Introduction: Big Towelpeg
A clothespin as a towel holder looks very good visually. The working steps are manageable as well as the material.
- Wood ( 2 times 11" * 1.2"* 2.4"), soft wood for easier processing
- Wire (rod) ~ 40" depending on how tight the wire is bend, diameter 0,15" (you can choose an smaller diameter if you use Steel, in my case I used brass
- A tube for winding the wire ( 0.6" diameter)
- printed stencil of an clothespin (print as large as you want, I use the maximum length of an DIN-A4 Paper)
- A vice facilitates the bending of the wire
- wood file
Step 1: Cutting the Wood Into the Right Lenght
Measure the length of the template and saw the wood accordingly. Then use the template and mark the contour from the side.
Step 2: Made the Form
Use a saw to cut the end of the clamp at an angle. Then use a file to make the recesses. Drill a hole in one half to be able to attach the clothespin to the wall later.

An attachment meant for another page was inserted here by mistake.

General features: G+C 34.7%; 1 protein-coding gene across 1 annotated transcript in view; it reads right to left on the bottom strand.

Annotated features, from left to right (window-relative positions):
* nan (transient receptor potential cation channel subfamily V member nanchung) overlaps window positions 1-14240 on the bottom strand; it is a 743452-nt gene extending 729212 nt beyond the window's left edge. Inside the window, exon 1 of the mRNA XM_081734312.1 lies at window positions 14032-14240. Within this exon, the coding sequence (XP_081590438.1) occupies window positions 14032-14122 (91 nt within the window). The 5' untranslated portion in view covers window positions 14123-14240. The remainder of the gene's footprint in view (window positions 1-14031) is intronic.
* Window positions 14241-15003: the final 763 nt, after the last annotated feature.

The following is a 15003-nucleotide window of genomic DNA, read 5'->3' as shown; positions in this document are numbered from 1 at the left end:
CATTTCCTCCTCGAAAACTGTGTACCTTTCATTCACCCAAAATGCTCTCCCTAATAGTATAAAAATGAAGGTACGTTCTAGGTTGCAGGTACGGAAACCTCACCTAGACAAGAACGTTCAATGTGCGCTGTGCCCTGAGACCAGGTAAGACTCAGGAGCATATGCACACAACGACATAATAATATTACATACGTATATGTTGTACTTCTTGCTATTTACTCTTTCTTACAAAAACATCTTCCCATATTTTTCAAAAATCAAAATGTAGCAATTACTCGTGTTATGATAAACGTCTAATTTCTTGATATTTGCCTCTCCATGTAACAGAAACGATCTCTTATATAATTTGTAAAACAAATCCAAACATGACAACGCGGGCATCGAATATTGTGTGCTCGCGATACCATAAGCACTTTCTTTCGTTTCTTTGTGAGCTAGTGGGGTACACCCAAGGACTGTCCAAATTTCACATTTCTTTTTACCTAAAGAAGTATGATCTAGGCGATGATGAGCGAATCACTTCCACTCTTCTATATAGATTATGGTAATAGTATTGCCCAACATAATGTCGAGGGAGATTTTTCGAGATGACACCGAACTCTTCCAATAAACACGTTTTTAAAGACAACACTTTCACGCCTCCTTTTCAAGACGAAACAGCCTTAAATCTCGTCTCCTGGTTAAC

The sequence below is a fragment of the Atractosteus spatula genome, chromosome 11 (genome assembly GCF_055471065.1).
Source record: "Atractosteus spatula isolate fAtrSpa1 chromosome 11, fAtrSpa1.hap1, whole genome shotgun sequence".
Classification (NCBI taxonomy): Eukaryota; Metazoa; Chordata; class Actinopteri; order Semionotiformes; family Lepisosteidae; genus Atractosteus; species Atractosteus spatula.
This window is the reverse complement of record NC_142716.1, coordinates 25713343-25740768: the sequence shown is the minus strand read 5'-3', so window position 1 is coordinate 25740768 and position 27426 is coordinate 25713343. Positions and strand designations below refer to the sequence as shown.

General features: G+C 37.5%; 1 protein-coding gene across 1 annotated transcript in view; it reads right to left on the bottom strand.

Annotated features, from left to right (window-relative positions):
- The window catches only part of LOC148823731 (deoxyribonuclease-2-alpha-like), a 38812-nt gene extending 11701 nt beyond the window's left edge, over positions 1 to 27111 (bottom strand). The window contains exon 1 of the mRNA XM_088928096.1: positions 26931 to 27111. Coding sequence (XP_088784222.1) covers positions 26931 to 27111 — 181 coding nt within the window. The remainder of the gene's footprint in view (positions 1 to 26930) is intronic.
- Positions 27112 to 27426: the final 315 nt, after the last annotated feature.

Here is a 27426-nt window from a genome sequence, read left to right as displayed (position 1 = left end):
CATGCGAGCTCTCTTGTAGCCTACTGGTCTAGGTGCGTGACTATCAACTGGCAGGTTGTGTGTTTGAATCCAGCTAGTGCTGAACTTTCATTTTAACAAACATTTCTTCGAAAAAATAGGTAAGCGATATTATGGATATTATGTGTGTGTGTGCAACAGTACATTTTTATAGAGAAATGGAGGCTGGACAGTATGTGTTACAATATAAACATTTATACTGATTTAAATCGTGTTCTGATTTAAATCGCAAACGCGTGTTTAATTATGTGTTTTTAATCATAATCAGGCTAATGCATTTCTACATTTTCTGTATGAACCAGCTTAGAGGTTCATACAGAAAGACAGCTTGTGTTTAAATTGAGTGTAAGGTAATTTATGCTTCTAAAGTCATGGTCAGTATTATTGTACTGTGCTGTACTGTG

Step 3: Bending the Spring
Clamp the wire together with the pipe in a vice and bend the wire around the pipe. Make sure that the wire is tight against the pipe and has a constant pitch. I did not succeed in doing this all the time as you can see in the picture. The spring should be slightly wider than the wood. Insert the spring into the wood and mark the places where the wire has to be bent. Check if the spring fits into the wood pieces and if the clothespin works. This should be done before sanding, so that scratches from testing can be removed afterwards.
Step 4: Sanding and Painting
The wooden parts can be sanded down and prepared for painting. You can skip this step, if you have chosen a nice wood, then the sanding and if you want to oil it is enough.
Step 5: Mounting
Attach the clothespin to the wall. I used double sided tape, but you can also attach it using a screw. There are many other uses such as in the kitchen as a recipe holder, for notes or as a holder for your handbag. I hope you liked the Instructable.
Second Prize in the
Super-Size Speed Challenge